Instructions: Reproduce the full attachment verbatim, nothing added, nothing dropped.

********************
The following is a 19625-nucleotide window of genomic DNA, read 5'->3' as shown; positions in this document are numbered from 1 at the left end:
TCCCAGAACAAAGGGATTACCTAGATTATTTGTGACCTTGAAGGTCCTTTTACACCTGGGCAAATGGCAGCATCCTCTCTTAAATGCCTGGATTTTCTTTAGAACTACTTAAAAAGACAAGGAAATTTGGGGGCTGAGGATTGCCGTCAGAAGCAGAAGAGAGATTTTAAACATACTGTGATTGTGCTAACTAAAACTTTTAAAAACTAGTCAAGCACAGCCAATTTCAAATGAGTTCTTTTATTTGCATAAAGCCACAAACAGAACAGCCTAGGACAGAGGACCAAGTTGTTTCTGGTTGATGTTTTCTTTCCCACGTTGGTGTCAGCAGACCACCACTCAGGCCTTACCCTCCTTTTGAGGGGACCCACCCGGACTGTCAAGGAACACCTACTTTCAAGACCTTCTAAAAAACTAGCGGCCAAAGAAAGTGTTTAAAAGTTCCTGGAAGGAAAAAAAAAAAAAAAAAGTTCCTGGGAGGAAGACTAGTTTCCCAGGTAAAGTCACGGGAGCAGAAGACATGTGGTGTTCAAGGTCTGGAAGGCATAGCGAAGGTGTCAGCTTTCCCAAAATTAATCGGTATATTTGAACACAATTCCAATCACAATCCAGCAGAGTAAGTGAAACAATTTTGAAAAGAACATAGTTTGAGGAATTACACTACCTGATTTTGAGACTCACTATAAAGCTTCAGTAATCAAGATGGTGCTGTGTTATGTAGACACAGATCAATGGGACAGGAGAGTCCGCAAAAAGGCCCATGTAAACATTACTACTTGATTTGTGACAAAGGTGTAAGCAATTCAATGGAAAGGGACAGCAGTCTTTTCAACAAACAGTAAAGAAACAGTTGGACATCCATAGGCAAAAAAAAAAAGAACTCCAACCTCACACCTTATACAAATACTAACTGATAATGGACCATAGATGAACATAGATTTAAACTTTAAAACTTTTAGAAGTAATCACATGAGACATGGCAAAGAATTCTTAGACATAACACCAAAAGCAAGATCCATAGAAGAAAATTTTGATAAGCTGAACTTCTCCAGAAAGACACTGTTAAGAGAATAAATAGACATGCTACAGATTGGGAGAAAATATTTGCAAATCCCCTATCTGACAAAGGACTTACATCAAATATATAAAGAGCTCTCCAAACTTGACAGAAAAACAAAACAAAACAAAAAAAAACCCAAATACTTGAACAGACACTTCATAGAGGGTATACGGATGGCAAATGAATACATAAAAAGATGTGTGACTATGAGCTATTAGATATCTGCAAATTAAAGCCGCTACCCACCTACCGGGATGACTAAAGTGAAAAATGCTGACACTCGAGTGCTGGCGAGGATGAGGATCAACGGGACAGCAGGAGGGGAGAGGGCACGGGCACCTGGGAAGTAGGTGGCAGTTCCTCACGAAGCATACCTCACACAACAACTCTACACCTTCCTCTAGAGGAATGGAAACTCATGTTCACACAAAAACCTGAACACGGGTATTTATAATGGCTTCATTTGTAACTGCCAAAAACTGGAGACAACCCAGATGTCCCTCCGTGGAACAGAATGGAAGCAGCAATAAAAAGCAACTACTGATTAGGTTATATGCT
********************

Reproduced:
The following is a 19625-nucleotide window of genomic DNA, read 5'->3' as shown; positions in this document are numbered from 1 at the left end:
TCCCAGAACAAAGGGATTACCTAGATTATTTGTGACCTTGAAGGTCCTTTTACACCTGGGCAAATGGCAGCATCCTCTCTTAAATGCCTGGATTTTCTTTAGAACTACTTAAAAAGACAAGGAAATTTGGGGGCTGAGGATTGCCGTCAGAAGCAGAAGAGAGATTTTAAACATACTGTGATTGTGCTAACTAAAACTTTTAAAAACTAGTCAAGCACAGCCAATTTCAAATGAGTTCTTTTATTTGCATAAAGCCACAAACAGAACAGCCTAGGACAGAGGACCAAGTTGTTTCTGGTTGATGTTTTCTTTCCCACGTTGGTGTCAGCAGACCACCACTCAGGCCTTACCCTCCTTTTGAGGGGACCCACCCGGACTGTCAAGGAACACCTACTTTCAAGACCTTCTAAAAAACTAGCGGCCAAAGAAAGTGTTTAAAAGTTCCTGGAAGGAAAAAAAAAAAAAAAAAGTTCCTGGGAGGAAGACTAGTTTCCCAGGTAAAGTCACGGGAGCAGAAGACATGTGGTGTTCAAGGTCTGGAAGGCATAGCGAAGGTGTCAGCTTTCCCAAAATTAATCGGTATATTTGAACACAATTCCAATCACAATCCAGCAGAGTAAGTGAAACAATTTTGAAAAGAACATAGTTTGAGGAATTACACTACCTGATTTTGAGACTCACTATAAAGCTTCAGTAATCAAGATGGTGCTGTGTTATGTAGACACAGATCAATGGGACAGGAGAGTCCGCAAAAAGGCCCATGTAAACATTACTACTTGATTTGTGACAAAGGTGTAAGCAATTCAATGGAAAGGGACAGCAGTCTTTTCAACAAACAGTAAAGAAACAGTTGGACATCCATAGGCAAAAAAAAAAAGAACTCCAACCTCACACCTTATACAAATACTAACTGATAATGGACCATAGATGAACATAGATTTAAACTTTAAAACTTTTAGAAGTAATCACATGAGACATGGCAAAGAATTCTTAGACATAACACCAAAAGCAAGATCCATAGAAGAAAATTTTGATAAGCTGAACTTCTCCAGAAAGACACTGTTAAGAGAATAAATAGACATGCTACAGATTGGGAGAAAATATTTGCAAATCCCCTATCTGACAAAGGACTTACATCAAATATATAAAGAGCTCTCCAAACTTGACAGAAAAACAAAACAAAACAAAAAAAAACCCAAATACTTGAACAGACACTTCATAGAGGGTATACGGATGGCAAATGAATACATAAAAAGATGTGTGACTATGAGCTATTAGATATCTGCAAATTAAAGCCGCTACCCACCTACCGGGATGACTAAAGTGAAAAATGCTGACACTCGAGTGCTGGCGAGGATGAGGATCAACGGGACAGCAGGAGGGGAGAGGGCACGGGCACCTGGGAAGTAGGTGGCAGTTCCTCACGAAGCATACCTCACACAACAACTCTACACCTTCCTCTAGAGGAATGGAAACTCATGTTCACACAAAAACCTGAACACGGGTATTTATAATGGCTTCATTTGTAACTGCCAAAAACTGGAGACAACCCAGATGTCCCTCCGTGGAACAGAATGGAAGCAGCAATAAAAAGCAACTACTGATTAGGTTATATGCT